Transit agency, Plano officials break ground on North Texas’ 26-mile passenger rail project

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North Texas’ regional public transit agency has made good on a decades-old promise to construct an east-west running passenger rail line servicing suburban cities north of Dallas.

On Sept. 19, city officials and Dallas Area Rapid Transit representatives ceremoniously broke ground on the Silver Line, DART’s 26-mile passenger rail project stretching from the Dallas/Fort Worth International Airport to Plano.

DART President Gary Thomas remarked, “Oftentimes, people will say, ‘Gary, you’ve got the longest light-rail system in North America, … but it all kind of goes in and out of downtown Dallas. When are you going to get that … east-west route done?’ Here it is. We’re ready.”

The Silver Line’s projected opening in December 2022 will mark the first time some DART-participating cities have ever had access to the transit agency’s rail network.

“The benefit this line will provide to Plano residents is enormous,” Plano Council Member Anthony Ricciardelli said. “Not only will the service be a fast an efficient way to get to and from the DFW airport, but it will also allow for easy access to major employment, education and entertainment centers not only in our city, but also throughout the region.”

While the Silver Line will end at the DFW airport, it will link up with Trinity Metro’s TEXRail and continue service into downtown Fort Worth. That will provide passengers with 60 miles of transit spanning from Fort Worth to Plano, DART President Gary Thomas said.

Plano has been a DART-participating city since the agency’s inception in the 1980s. The construction of the Silver Line will include the addition of two new stations in Plano: one at Shiloh Road and another at 12th Street.

“Plano has been transformed from a quiet bedroom community into a diverse city known across the United States for its talented workforce, vibrant job market and quality of life,” said Paul Wageman, one of Plano’s representatives on the DART board of directors. “Today’s groundbreaking marks the addition to another element to the city’s mobility infrastructure and its economy.”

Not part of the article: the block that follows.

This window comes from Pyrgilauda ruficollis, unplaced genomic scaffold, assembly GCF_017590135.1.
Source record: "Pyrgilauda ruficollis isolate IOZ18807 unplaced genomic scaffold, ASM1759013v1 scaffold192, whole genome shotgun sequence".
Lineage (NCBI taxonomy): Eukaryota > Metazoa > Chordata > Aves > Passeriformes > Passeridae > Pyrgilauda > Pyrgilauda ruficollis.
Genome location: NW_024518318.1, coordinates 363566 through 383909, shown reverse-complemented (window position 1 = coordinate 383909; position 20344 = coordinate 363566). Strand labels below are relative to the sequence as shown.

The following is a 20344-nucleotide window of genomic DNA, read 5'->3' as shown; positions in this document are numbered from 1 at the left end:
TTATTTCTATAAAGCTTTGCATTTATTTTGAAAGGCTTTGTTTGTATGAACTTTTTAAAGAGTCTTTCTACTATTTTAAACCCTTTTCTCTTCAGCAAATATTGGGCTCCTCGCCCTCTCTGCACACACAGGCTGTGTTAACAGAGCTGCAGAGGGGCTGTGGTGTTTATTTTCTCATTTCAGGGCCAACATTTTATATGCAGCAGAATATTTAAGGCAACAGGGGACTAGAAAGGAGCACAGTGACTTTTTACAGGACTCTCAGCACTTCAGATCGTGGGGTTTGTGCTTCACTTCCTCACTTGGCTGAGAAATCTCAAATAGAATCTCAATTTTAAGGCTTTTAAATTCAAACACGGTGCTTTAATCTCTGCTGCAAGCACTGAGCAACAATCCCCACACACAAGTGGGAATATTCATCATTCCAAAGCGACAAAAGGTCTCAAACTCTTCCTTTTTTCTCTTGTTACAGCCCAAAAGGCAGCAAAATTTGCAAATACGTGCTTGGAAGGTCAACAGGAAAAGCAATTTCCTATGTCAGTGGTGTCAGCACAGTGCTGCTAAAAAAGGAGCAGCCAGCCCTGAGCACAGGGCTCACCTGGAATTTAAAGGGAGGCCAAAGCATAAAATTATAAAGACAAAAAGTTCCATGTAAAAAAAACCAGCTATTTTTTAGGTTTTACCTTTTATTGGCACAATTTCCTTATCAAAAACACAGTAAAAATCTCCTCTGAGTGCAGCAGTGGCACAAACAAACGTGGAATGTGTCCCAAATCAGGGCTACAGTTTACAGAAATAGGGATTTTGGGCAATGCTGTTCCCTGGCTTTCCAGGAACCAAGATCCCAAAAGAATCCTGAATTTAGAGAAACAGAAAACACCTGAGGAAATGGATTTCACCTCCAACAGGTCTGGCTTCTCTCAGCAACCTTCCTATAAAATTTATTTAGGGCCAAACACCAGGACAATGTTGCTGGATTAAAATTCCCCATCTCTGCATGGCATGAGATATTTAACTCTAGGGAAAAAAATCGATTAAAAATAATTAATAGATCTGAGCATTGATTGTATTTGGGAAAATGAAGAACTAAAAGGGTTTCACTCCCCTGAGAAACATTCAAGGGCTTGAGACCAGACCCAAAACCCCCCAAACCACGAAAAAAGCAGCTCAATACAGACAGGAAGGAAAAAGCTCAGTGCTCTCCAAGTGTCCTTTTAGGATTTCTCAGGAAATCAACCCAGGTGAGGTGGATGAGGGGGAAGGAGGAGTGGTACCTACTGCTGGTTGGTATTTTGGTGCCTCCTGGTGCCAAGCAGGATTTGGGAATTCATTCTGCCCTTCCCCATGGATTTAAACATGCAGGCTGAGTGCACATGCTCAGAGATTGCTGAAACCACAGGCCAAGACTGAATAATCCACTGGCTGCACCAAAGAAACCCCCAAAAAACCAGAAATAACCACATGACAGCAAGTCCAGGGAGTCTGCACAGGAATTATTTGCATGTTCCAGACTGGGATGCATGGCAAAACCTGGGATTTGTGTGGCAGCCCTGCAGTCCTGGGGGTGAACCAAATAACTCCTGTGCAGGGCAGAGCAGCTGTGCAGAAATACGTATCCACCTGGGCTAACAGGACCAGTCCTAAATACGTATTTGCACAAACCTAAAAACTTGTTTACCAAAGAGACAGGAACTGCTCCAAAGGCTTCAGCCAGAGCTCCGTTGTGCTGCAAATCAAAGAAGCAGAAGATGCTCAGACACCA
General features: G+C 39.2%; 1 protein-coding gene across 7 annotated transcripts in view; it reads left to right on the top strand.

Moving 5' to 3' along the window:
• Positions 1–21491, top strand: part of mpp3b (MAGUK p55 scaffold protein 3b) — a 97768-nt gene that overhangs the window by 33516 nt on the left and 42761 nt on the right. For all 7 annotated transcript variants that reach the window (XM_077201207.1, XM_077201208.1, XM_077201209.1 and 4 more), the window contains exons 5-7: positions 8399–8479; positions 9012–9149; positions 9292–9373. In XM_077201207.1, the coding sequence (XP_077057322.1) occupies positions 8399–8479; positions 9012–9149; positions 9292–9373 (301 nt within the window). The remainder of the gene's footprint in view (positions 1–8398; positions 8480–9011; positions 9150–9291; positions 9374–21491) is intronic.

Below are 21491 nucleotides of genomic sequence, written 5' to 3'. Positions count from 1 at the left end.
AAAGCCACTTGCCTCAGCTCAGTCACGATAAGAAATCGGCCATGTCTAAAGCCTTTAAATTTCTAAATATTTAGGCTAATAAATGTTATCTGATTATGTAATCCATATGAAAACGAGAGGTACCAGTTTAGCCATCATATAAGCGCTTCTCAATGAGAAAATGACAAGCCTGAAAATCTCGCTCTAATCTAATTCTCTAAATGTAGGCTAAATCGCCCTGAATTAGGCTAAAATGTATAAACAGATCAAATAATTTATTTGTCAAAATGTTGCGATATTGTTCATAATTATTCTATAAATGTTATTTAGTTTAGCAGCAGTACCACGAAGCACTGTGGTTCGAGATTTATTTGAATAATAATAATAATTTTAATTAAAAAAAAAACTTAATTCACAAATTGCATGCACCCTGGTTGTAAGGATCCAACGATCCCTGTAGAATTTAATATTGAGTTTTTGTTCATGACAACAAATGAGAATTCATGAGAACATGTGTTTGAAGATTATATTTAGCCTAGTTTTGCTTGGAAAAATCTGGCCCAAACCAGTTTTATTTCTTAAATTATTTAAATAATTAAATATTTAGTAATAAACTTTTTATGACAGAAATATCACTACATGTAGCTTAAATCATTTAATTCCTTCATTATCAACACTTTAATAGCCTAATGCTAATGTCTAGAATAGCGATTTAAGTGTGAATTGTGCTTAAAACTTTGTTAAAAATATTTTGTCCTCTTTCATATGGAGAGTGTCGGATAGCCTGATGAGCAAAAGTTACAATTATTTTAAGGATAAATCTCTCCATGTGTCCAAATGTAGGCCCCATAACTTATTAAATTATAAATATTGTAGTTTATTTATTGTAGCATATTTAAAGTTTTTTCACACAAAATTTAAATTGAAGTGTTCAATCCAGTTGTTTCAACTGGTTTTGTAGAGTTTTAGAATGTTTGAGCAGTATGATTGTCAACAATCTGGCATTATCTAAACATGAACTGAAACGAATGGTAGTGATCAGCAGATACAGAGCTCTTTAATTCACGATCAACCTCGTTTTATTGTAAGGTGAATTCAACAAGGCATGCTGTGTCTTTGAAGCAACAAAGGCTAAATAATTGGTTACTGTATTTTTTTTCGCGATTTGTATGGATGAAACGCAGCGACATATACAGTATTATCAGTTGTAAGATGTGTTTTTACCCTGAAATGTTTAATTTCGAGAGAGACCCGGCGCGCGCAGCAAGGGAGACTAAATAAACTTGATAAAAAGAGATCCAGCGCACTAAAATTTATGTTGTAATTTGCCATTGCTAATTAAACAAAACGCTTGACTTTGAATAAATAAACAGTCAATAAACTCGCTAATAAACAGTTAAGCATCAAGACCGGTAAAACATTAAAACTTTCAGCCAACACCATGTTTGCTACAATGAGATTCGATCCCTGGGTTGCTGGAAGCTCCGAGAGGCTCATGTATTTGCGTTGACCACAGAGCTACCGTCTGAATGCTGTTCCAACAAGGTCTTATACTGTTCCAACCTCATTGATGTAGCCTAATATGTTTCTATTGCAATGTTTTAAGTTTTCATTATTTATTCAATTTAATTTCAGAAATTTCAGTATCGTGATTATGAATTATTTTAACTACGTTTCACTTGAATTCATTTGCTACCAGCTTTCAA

The Silver Line had previously been called the Cotton Belt Line due to its location along the historic Cotton Belt railroad corridor.

The line will pass through seven cities, including Grapevine, Coppell, Dallas, Carrollton, Addison, Richardson and Plano.

Passengers will be serviced by diesel trains contracted to be built by manufacturer Stadler U.S. Each train will seat 230 passengers and measure 318 feet long, according to DART. The diesel motors used in the trains meet some of the strictest Environmental Protection Agency emissions regulations for non-road engines and vehicles.

The line’s schedule will provide service at 30-minute intervals during peak traffic hours. Off-peak hours will have 60-minute service intervals.

See the map below for a complete route of the Silver Line:

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  1. About as much as the 75 Expansion around Collin Creek; but heres the kicker for rail…rails require almost no upkeep whereas roads run about 50% of the total cost of the project over a 30 year period…It’s worth it Beth. Public Transportation is the next step for DFW. Improve that and itll help drive development and lower traffic on the already too crowded roads.

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Gavin Pugh
Gavin got his chops as a reporter when he was editor-in-chief of the Baylor Lariat. He previously reported for Community Impact Newspaper's Plano edition before becoming editor of the Las Colinas, Valley Ranch and Coppell edition. His beat includes transportation, municipal government, education and Dallas Area Rapid Transit.
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